As recently as 1910, a short essay in The Lancet inquired, “Are women during their menses centres of mysterious infection, as such, should they be allowed to handle food designed for human consumption?” In a historical overview -- which it should be noted is extremely of its era in language -- it finds:
The Bible is explicit on the subject of menstruation… The menstruous woman was held to be unclean for seven days, at the end of which she sacrificed turtle-doves as a sin and burnt offering. Coitus at such a period was a very grave offence. In ancient Persia the persons guilty of it were devoted to the fires of Hell until the Day of Judgment. The Zend-Avesta is full of regulations tending to isolate “unclean" women, and metrorrhagia is condemned as a crime to be visited with 100 strokes of the lash…
Metrorrhagia, which I had to look up, simply means any spotting that happens not during one’s period -- for example, many women experience brief midcycle spotting when they ovulate, or women with other hormonal or reproductive issues might spot sporadically with no warning. So evidently women who bled midcycle, for whatever reason, even if it was out of their control, were actually criminals.
Heathen antiquity in Greece and Rome was full of superstition with regard to the menses, and we need only quote PLINY who believed that a menstruous woman walking through the fields before sunrise kills noxious insects, while after the sun is up she exerts a withering effect on green corn and young vines. Her presence rusts razors, dulls mirrors, and causes abortion. The Middle Ages improved on all this. The menstrual fluid was held to generate vipers and vampires, and, conversely, it possessed medicinal qualities.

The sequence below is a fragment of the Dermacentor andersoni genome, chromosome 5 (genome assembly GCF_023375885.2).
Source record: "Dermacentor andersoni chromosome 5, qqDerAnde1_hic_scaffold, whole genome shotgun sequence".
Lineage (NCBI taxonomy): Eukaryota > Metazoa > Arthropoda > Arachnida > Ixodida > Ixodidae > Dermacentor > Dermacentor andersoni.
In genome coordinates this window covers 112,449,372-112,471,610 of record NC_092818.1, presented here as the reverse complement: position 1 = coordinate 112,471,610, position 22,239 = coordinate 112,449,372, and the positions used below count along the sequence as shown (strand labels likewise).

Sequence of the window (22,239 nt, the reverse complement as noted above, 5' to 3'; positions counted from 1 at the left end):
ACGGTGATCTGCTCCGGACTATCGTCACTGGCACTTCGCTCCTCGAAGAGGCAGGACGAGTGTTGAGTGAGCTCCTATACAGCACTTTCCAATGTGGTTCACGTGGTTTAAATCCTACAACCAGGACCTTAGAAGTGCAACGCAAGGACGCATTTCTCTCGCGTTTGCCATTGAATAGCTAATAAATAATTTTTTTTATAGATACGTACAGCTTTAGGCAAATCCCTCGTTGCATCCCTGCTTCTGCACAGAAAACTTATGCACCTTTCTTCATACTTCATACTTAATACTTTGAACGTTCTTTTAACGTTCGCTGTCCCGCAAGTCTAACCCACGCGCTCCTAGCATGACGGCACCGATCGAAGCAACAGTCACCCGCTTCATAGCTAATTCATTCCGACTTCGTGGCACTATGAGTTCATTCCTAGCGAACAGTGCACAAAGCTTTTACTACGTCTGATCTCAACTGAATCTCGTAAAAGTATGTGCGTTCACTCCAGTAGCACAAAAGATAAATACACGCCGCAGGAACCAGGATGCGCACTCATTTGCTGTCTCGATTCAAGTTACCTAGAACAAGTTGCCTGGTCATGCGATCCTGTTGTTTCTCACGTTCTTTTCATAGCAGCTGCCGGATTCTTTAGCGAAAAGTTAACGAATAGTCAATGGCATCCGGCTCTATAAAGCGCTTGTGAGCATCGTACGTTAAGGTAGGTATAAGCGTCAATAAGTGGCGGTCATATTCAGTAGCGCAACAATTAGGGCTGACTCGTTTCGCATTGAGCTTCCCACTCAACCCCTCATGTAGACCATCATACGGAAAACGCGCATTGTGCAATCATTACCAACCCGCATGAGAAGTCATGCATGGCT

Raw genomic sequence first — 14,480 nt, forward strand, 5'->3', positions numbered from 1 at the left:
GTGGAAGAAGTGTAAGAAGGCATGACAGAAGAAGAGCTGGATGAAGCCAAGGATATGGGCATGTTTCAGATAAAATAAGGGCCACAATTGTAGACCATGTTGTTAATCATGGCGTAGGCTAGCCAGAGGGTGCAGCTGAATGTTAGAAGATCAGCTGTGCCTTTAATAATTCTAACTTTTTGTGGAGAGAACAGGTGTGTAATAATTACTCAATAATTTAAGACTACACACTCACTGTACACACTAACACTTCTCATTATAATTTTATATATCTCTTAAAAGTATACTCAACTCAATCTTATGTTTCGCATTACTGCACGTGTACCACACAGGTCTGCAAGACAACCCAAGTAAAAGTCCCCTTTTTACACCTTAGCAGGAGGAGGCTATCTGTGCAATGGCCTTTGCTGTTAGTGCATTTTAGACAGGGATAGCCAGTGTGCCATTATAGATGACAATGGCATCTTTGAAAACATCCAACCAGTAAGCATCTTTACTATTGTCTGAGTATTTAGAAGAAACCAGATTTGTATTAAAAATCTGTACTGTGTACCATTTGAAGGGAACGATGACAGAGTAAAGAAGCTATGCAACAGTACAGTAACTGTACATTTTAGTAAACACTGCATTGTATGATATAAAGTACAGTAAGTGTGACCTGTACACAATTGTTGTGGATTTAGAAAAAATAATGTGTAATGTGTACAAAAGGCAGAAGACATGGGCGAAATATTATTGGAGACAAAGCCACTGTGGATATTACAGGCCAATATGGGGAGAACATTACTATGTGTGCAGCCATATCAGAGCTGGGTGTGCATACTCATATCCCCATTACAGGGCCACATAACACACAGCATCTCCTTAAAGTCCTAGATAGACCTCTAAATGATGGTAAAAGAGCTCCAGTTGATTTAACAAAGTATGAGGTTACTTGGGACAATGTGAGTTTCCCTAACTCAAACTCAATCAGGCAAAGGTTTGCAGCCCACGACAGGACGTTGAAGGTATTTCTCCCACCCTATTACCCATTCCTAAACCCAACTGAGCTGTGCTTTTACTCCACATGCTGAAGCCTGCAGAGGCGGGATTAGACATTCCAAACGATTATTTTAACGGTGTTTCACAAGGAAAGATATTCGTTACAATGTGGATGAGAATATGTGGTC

Generate vipers and vampires. Kill noxious insects. People straight-up believed that periods gave women SUPERPOWERS. They also believed that bleeding ladies should not do any housework, more or less; various folk beliefs held that fruit and vegetables canned by a mestruating woman will spoil; meat she butchers will rot; bread she makes will fail to rise; milk she handles will curdle; and even her hair will refuse to curl. (One wonders how much women really fought these assumptions; given the massive amount of work in tending a house before modern technology, it might have been worth encouraging these beliefs to get a week off once a month.) And these beliefs weren’t all negative, either; in some traditions, menstrual blood added to a drink would serve as a love potion or as a medicinal tonic.
Personally, the only menstrual-related superpower I’ve ever experienced is the fact that I become even more of an extreme klutz during PMS -- and this is actually a real thing that happens to lots of women. If you’ve ever felt like PMS makes you ten thousand times more likely to drop anything you pick up or fall down for no apparent reason, the reason might be hormonal, although the exact mechanism is a mystery.
Given that the menstrual taboo has existed for thousands of years -- and still exists, as many cultures employ so-called “menstrual huts” to sequester bleeding women even today -- I probably shouldn’t be surprised by the reaction of the checkout dude. He’s just a product of a long-lived culture that says menstruation is gross, powerful and terrifying. And I may not be able to parthenogenetically generate vipers during that time of the month, but I can certainly say something.
I expect he won’t be commenting on anyone else’s period purchases again for a long while.
Author Note: Oh hey I just now realized this was a topic over the weekend as well. I guess we're synchronized?